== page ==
Maryland has updated its stalking law to include some of the new ways stalkers have been instilling fear.
In Maryland, stalking has been defined as “a malicious course of conduct that includes approaching or pursuing another” in a way that would place that person in reasonable fear. Until now, the targeted person had to be physically followed.
In other words, the stalking had to be in person.
When Maryland’s new stalking law goes into effect Oct. 1, 2022, it will include new technology that stalkers have recently been using to frighten victims.
House Bill 148, introduced by Del. Sandy Bartlett, of Anne Arundel County, and signed by Gov. Larry Hogan on April 21, 2022, came after testimony from advocates against domestic violence, who described stalkers increasingly using digital technology in their threatening and harassing behavior.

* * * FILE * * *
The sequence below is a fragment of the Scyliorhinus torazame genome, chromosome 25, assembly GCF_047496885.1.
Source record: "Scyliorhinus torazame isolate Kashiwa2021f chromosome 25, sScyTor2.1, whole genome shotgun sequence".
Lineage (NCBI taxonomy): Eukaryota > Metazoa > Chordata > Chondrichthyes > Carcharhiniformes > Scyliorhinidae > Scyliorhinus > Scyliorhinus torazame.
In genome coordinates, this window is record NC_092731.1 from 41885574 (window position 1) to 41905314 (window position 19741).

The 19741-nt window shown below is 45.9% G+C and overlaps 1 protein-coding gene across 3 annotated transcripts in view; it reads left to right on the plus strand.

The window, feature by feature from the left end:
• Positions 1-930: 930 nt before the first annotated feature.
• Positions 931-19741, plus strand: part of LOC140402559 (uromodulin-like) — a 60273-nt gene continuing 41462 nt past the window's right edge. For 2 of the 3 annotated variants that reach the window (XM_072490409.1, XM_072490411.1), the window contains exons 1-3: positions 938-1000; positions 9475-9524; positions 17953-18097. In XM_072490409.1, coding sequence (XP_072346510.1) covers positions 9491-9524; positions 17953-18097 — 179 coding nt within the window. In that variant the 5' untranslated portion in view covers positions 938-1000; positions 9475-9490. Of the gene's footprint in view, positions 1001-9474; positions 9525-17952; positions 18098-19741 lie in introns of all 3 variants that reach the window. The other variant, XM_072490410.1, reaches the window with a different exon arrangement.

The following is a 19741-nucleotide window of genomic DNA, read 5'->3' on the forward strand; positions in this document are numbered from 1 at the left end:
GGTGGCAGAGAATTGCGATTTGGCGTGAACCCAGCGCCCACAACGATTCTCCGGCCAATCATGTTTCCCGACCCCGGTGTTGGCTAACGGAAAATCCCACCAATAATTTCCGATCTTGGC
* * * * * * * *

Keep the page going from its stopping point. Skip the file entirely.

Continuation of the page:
Abusers have been placing location-based devices in victims’ vehicles to keep track of where they’ve been traveling. The new law specifies stalking can occur “through the use of a device that can pinpoint or track the location of another without the person’s knowledge or consent.”
In other cases, cameras and microphones have been placed in a victim’s home, or a child’s toy, to monitor activity and conversations.
Judges considering restraining orders will be able to incorporate evidence of digital stalking under the new law, with the hope of preventing an escalation of threatening behavior into actions.
Under the new law, stalking will remain a misdemeanor, with a maximum penalty of five years behind bars and/or a $5,000 fine. If another crime is committed, the judge would have the ability to sentence the stalking behavior separately, in addition to the other crime.